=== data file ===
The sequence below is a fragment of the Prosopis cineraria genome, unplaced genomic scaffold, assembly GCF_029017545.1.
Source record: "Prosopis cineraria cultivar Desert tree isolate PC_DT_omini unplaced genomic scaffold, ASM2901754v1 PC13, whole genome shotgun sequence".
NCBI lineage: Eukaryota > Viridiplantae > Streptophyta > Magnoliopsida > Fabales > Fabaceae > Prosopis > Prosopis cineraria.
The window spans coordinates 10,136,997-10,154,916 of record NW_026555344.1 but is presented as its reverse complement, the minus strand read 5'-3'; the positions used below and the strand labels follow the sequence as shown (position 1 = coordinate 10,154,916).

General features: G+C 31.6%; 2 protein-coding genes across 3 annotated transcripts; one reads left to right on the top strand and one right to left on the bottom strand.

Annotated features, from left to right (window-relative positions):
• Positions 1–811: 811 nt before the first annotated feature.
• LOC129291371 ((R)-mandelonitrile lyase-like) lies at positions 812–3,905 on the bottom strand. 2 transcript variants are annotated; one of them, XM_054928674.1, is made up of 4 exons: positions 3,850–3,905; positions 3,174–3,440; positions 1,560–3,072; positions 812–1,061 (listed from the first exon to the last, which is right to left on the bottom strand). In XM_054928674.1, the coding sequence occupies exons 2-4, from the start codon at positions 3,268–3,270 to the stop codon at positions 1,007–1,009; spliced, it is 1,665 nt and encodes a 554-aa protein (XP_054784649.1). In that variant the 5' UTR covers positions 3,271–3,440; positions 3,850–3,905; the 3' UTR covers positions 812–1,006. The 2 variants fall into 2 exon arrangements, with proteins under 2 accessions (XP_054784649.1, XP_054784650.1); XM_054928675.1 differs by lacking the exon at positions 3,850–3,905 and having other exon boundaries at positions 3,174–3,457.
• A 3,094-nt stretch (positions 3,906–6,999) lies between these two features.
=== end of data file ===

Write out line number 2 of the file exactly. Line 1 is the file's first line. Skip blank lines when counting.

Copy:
Source record: "Prosopis cineraria cultivar Desert tree isolate PC_DT_omini unplaced genomic scaffold, ASM2901754v1 PC13, whole genome shotgun sequence".